What Are Analytics?

Analytics help us discover relationships between data sets and the possible outcomes of given scenarios. In a company or organization, analytics play a significant role in nearly every facet of business processes. They answer business questions, provide insight regarding statistics, and can guide employees in leadership roles through the decision-making process. So what are analytics?


Analytics use math and data to make sense of numbers. Every business generates tons of data every day. Transactions, inventory reports, and employee scheduling all create large amounts of data. With a proper data management plan in place, these sets of information can be used to improve upon workflows, organization, and marketing strategies. These massive amounts of data are referred to as “big data.” Through analytics, big data is computationally analyzed to mine for valuable information.

For example, suppose you own a retail company that sells clothing. You have noticed that bucket hats are not selling as well as they did last year, so you may decide to cut back on the following inventory order. This decision was made possible by analytics. To better understand how analytical processes work as a whole, it can be worthwhile first to familiarize yourself with the three main types of analytics.

Descriptive Analytics

Descriptive analytics are primarily concerned with the interpretation of historical data. In the example mentioned above, the portion of the analysis that identified the difference between last year’s bucket hat sales and this year’s bucket hat sales is descriptive. These types of analytics are most widely used in instances where there is a large amount of historical data, for example, month-to-month sales growth or year-over-year revenue. Descriptive analytics provides the reasoning behind changes in data that have occurred over time.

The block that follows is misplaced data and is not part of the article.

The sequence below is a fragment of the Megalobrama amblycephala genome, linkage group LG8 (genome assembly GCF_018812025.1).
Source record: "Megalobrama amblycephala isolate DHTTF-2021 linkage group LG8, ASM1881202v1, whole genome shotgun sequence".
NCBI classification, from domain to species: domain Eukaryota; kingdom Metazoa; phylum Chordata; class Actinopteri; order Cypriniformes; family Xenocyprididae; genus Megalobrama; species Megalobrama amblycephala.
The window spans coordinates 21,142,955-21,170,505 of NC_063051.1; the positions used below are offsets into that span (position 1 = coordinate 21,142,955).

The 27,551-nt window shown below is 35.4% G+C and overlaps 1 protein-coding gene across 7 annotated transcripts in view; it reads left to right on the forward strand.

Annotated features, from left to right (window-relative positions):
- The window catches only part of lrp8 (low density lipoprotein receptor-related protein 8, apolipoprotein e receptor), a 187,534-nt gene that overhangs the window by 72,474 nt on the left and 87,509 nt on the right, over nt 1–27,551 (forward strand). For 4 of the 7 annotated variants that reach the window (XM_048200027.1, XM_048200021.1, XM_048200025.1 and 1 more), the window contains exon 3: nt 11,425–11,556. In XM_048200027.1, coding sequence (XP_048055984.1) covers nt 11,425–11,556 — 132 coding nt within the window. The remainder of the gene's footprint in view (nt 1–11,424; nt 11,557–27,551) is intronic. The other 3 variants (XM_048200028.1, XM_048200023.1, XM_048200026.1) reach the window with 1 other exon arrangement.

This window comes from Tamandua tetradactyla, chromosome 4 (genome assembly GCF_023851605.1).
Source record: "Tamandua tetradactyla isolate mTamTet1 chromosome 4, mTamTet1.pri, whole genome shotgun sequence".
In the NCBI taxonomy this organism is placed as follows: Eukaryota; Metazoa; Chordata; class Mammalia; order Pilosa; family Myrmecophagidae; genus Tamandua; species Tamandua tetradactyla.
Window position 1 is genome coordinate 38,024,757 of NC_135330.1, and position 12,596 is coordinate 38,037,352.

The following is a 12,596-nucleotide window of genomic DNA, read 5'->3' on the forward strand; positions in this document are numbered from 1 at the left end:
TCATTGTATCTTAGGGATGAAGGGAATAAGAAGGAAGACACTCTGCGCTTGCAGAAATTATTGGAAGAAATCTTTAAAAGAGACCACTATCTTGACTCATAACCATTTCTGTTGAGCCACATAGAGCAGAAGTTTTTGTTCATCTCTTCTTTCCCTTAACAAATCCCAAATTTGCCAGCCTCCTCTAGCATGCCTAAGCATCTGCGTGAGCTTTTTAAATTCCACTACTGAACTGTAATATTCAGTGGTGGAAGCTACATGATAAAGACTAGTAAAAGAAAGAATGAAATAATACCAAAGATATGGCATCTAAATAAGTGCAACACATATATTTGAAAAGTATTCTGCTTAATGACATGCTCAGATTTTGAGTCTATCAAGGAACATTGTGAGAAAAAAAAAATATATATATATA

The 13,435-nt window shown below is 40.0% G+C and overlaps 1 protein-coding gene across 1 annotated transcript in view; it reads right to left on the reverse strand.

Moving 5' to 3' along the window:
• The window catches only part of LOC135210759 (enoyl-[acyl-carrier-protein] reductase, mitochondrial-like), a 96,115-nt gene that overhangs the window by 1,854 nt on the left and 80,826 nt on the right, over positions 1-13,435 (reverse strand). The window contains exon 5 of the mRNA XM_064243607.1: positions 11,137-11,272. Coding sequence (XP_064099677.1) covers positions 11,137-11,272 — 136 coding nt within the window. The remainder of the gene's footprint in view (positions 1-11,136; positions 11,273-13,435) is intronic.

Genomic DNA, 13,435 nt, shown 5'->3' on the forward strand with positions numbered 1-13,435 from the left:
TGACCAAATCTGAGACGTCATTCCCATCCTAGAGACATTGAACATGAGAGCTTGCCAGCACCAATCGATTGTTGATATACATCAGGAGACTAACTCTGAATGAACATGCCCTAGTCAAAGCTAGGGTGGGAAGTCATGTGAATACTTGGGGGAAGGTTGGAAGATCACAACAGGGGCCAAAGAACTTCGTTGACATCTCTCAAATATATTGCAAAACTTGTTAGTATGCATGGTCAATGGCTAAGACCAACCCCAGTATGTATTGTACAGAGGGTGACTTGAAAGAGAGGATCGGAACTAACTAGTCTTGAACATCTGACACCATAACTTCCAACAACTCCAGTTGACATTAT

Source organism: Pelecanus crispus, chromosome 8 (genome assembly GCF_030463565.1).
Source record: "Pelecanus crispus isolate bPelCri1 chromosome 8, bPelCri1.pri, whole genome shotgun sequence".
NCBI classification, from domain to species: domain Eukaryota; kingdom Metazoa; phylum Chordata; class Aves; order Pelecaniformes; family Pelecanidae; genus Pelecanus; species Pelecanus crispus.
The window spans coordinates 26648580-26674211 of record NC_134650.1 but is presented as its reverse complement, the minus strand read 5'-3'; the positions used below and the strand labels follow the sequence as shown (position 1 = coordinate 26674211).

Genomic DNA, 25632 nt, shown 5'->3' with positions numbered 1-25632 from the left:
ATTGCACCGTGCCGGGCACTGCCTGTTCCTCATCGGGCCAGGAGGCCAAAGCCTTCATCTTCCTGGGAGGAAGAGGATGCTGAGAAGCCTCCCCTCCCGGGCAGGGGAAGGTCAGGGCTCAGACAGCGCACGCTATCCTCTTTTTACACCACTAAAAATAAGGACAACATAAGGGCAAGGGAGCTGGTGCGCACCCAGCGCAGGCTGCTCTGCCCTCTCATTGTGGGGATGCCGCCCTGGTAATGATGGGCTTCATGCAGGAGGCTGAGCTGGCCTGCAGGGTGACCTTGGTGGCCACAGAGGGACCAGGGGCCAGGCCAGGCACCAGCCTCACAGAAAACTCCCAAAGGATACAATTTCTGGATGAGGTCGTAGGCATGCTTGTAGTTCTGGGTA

Predictive Analytics

Predictive analytics make use of modeling techniques and statistics in order to make informed predictions about possible outcomes. These types of analytics use the causal relationships outlined by descriptive analytics to determine how likely specific data patterns will emerge again. One of the most famous usages for predictive analytics is in the insurance industry.

Insurance companies use predictive analytics for risk assessments. Your insurance company takes several factors into account when providing plans, coverage, and pricing. These factors include your age, location, and driving history. Then, the insurer will run these personal factors through their data analysis process to determine how much risk they will be taking on with you as a customer. Pricing, available plans, and coverage will be awarded accordingly.

Prescriptive Analytics

This particular type of data analytics uses machine learning to recommend future courses of action. Similar to the way predictive analytics gauges the likelihood of future scenarios, prescriptive analytics identifies which possible outcome could be the most beneficial for your company. The information that prescriptive analytics provides is often referred to as “actionable insights.”

Actionable insights are data-driven recommendations. Using the estimates of future outcomes that predictive analytics reveals, prescriptive analytics analyzes them for each possible outcome much faster and more accurately than a human could. For this reason, prescriptive analytics are often employed in industries wherein there is very little room for human error, like the healthcare industry.

The use of analytics can improve your business processes in nearly every way. Your company or organization is already generating tons of data every day. Harnessing the power of this data and putting it to good use can give you an edge over competitors and help you make the most informed decisions possible. For more information regarding analytics and how to implement them within your business, consider visiting the website of an industry leader in data science software technology, like TIBCO.